We have a cliché problem in personal finance. Too many empty phrases that get repeated endlessly because they suggest expertise and mastery of money. You’ll find some prime examples of stale personal finance clichés in a recent blog post by money coach Anita Bruinsma. Under the headline “Personal finance hogwash,” Ms. Bruinsma takes on real estate investing, passive income, side hustles and more. I liked her post so much I invited her to expand on it in a Q&A. Here’s our exchange by e-mail:
Q: Anita, can you tell us a little about your background in investing and the type of work you do?
A: I spent 15 years as a stock market analyst, researching companies and making stock recommendations for the mutual funds that my group was managing. Now I’m a financial coach and one of my service offerings is teaching people how to become do-it-yourself investors. On the personal side, I’ve been a DIY investor since the age of 23.
Q: What prompted you to single out those five phrases as hogwash? I mean, lots of people really believe some of this stuff.
A: I think that personal finance and investing have become hobbies for some people, and this has led to a lot of information being presented online by people who are far from being experts in the field. There are phrases and ideas that just keep being repeated over and over again as if they are unquestionably correct. The rhetoric can make it seem like people are getting rich by doing these remarkable things while everyone else is missing out. This can feel daunting and can lead people to throw their hands in the air and give up on doing anything at all about their finances because it’s too difficult or complicated. Of course, it doesn’t have to be this way.
Q: I cannot believe how often I’ve heard the phrase “investment property” in the past couple of years, both professionally and in conversations with friends and family. You’ve taken aim at the idea that investing in real estate is the best way to get rich. Why?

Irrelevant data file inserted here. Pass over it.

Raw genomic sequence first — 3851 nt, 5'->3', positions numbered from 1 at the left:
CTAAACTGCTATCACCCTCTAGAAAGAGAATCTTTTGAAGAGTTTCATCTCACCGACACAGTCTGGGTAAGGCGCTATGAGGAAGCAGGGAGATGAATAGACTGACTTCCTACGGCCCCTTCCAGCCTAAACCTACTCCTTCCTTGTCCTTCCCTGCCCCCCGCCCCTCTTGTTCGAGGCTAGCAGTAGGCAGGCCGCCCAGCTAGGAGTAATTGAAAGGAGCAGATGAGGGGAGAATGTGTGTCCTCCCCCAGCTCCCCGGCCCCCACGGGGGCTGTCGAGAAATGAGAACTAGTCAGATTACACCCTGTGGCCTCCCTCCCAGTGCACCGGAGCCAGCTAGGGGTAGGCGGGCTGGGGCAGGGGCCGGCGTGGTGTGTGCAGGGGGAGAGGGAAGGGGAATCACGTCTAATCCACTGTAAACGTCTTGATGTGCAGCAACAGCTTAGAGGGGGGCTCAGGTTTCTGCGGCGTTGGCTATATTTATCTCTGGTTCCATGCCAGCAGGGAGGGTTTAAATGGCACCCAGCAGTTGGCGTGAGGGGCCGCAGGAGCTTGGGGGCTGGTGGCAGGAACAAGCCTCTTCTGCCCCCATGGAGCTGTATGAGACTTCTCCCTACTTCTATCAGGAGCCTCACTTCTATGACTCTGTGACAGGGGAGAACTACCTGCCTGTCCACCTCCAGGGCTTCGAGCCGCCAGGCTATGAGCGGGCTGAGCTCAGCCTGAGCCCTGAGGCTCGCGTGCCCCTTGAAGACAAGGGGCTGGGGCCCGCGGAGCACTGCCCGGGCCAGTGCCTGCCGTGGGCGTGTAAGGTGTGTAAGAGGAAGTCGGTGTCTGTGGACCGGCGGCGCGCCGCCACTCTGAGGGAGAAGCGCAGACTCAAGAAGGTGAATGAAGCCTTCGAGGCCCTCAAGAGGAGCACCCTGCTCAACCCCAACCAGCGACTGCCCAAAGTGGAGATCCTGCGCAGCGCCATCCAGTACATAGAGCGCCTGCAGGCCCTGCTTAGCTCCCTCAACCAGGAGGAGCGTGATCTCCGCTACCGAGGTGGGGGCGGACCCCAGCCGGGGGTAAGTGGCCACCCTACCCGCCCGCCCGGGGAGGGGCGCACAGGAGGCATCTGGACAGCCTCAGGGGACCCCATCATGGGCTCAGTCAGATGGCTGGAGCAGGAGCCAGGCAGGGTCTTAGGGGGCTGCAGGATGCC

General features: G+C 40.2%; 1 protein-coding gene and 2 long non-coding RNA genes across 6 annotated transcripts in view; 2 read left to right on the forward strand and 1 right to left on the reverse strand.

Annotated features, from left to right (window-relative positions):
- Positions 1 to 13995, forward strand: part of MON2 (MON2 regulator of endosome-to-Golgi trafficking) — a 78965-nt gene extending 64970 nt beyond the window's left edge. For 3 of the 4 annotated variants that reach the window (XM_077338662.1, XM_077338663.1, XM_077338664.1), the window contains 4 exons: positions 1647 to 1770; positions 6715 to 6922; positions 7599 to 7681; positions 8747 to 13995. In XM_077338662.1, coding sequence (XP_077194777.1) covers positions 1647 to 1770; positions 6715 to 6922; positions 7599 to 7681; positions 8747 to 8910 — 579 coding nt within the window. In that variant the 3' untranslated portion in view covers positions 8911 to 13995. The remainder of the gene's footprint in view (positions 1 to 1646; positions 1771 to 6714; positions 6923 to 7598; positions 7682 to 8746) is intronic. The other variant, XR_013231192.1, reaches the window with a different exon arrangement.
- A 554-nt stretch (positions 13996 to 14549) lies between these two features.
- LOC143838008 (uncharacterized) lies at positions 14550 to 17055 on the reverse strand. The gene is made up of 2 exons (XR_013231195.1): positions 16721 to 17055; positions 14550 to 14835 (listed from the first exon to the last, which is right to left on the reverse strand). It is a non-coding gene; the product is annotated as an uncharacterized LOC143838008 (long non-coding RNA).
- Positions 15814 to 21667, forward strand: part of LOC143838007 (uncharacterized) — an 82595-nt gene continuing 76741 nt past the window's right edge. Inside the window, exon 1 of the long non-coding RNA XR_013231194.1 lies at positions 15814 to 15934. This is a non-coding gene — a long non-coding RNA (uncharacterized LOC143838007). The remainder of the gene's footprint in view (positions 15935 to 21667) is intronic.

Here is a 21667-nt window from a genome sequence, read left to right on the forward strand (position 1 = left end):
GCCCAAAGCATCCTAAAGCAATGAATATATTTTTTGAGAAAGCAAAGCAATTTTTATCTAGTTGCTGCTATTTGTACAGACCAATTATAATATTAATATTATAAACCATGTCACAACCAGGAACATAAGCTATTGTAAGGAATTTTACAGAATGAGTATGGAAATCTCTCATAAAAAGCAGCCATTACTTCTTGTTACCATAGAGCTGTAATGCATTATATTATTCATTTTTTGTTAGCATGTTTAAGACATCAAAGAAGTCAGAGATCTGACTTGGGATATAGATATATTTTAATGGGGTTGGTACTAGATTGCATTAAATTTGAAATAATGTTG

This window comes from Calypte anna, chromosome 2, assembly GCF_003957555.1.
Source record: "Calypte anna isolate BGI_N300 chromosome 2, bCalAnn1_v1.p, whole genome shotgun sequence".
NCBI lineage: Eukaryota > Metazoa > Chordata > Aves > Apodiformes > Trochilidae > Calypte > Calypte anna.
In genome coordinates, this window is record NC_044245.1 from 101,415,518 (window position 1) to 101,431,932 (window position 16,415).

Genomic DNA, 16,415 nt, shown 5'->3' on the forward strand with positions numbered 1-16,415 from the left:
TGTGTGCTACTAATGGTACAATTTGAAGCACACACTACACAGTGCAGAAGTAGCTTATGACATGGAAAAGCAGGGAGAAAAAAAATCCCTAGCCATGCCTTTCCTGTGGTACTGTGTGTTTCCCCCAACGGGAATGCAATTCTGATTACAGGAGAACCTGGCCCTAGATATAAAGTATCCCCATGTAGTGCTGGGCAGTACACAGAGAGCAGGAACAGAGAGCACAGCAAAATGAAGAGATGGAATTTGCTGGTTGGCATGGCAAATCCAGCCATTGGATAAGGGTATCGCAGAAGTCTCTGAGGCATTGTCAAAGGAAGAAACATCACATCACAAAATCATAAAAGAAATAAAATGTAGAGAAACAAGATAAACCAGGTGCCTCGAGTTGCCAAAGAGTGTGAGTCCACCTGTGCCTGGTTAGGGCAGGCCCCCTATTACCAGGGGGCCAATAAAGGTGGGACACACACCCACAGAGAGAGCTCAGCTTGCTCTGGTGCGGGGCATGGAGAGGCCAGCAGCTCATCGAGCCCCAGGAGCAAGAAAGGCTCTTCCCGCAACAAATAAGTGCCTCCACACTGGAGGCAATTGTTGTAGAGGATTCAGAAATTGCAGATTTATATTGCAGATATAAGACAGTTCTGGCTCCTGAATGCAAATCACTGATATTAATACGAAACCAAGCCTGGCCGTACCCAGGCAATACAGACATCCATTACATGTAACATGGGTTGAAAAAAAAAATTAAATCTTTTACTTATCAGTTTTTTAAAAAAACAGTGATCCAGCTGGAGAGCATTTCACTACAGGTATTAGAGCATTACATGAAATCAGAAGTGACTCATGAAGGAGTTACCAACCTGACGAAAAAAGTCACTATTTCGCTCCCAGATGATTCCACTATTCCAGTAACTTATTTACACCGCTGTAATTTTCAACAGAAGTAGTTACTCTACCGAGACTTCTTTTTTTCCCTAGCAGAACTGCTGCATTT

A: There’s a sense of FOMO if someone doesn’t own real estate in this country. The truth is that owning real estate as an investment requires work and can be stressful. It’s easy to say, ‘my tenant’s rent pays my mortgage,’ but what about the new fridge they need in their unit or the broken air conditioner? What about taxes, insurance and upkeep? Then there’s the hassle factor: difficult tenants, recordkeeping, and the call you get from a tenant about a plumbing emergency while you’re away on vacation. It’s not unusual for people to run a loss on their rental property on an annual basis once all costs are taken into consideration. That means their cash flow is reduced, leaving less money available for their everyday lives.
Q: What about trading stocks or crypto – what’s your sense of how feasible it is to trade your way to building wealth? God knows, the personal finance universe is full of people who say it is.
A: If you want to see me get fired up at a dinner party, invite someone who loves to talk about trading crypto and stocks. People who brag about how much money they made trading stocks and crypto usually aren’t telling the whole story. Winning in trading on a consistent basis is rare – so rare that even the most experienced Bay Street money manager can’t do it. Why would someone with no experience and training in stock market analysis, and who has no support from a team of people, think they can do better? The thought of trading stocks makes a lot of people feel like investing isn’t possible for them because they don’t have the time or inclination. The truth is that anyone can invest in the stock market with a buy and hold strategy using exchange-traded funds or mutual funds.
Q: You also took aim at the side hustle, a phrase has always bugged me because it suggests the reason you’re not getting ahead financially is that you’re not working enough. Yet in today’s economy, I wonder if some people might need a side hustle to get by. What are your thoughts?